• A student’s follow up to the question above: Is this true for black folks too? Do they get lumped together?

The sixth NYT comment by Brian asks, “What if the police viewed part of their job was to help kids get to age 18 with an education? What if kids were viewed as an opportunity and not a threat? Would that break the cycle of tragedy?”

  • Would the police treat the protesters differently if it wasn’t about the police?
  • What is it like to be a police officer? How much do they get paid?
  • How would we, as a country, regulate who was able to become a police officer then?
  • How do we change the police’s mindset then?
  • Are the police a robo-cop teacher hybrid?
  • Should police be made to stop things before they happen?
  • How could police possibly help kids make it through school?
  • Why are kids treated as wild horses that need to be broken in order to become a part of society?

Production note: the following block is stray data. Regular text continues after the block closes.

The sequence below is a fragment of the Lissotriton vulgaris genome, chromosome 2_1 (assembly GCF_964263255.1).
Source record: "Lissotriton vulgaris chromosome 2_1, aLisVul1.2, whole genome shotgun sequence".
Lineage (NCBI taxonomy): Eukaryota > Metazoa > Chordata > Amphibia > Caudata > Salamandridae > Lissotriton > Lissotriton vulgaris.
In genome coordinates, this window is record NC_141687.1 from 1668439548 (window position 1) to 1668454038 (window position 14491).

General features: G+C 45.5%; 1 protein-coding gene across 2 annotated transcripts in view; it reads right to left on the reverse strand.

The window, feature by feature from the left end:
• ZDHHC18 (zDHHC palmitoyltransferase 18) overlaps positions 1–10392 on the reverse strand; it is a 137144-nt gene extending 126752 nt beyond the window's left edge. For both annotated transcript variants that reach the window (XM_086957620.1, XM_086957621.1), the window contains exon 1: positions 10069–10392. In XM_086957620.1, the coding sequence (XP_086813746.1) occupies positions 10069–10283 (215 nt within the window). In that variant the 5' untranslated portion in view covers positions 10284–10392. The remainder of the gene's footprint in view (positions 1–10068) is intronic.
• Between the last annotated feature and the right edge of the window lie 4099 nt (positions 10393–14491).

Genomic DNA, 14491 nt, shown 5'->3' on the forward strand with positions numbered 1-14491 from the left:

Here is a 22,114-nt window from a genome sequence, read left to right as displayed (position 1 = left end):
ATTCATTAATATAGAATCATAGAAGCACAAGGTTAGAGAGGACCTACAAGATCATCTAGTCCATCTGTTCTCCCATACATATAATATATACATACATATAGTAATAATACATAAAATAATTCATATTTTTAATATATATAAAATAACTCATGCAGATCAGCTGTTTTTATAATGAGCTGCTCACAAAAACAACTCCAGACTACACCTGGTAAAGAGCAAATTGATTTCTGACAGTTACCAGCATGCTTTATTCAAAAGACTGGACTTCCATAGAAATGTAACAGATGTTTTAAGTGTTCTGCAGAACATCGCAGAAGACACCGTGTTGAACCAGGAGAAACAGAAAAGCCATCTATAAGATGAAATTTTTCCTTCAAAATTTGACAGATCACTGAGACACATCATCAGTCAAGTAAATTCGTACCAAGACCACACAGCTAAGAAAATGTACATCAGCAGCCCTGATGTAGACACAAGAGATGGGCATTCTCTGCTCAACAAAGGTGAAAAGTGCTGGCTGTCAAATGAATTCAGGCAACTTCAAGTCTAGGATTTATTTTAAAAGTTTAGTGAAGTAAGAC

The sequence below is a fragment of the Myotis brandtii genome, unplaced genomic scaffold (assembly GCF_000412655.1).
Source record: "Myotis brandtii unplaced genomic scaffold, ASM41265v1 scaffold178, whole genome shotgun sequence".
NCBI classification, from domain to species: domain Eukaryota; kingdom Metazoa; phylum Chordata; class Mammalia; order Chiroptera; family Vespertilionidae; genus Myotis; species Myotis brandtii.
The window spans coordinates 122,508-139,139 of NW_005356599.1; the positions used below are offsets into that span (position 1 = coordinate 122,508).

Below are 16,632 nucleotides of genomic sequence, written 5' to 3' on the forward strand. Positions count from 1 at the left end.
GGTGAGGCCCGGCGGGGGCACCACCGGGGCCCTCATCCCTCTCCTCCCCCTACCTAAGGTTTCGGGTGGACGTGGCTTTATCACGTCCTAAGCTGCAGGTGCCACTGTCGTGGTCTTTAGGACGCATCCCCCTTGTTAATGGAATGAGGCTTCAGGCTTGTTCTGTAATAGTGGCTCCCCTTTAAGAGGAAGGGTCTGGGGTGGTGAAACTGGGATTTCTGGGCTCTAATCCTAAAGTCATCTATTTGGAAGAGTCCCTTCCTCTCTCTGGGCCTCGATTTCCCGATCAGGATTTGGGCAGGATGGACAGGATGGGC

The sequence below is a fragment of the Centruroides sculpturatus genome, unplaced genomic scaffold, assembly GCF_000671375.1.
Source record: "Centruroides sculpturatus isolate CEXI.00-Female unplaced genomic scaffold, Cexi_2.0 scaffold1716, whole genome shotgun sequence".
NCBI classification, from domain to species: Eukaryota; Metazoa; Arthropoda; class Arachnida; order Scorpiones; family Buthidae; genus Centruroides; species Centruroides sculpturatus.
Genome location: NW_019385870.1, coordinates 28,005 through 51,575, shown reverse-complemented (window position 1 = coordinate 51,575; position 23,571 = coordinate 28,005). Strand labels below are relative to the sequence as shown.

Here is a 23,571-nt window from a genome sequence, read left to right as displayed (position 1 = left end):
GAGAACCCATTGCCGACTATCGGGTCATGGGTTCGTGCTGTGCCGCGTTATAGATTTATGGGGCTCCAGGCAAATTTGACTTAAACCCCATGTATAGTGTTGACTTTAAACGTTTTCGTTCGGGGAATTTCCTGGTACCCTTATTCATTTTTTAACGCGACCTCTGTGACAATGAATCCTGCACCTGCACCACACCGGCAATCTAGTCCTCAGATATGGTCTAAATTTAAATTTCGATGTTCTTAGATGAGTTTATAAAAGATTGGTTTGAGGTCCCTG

• What caused law enforcement to feel the need to escalate so drastically in the first place?

The seventh NYT comment was by Willow who states, “Yes, white kids are also sometimes unjustly shot by the police. Yes, a militarized and undertrained police force that has forgotten that its primary role is to serve the public is a danger to white people as well as black people. But the numbers in Blow’s article tell the story. And let’s remember that Clive Bundy’s white followers were allowed to point rifles at federal officers, who backed off to avoid an incident…”

  • Did the police force become more militarized after 9-11?
  • Why do the police think the only way to help a population is to control violence?
  • Why have the police not taken up a philosophy similar to preventative medicine?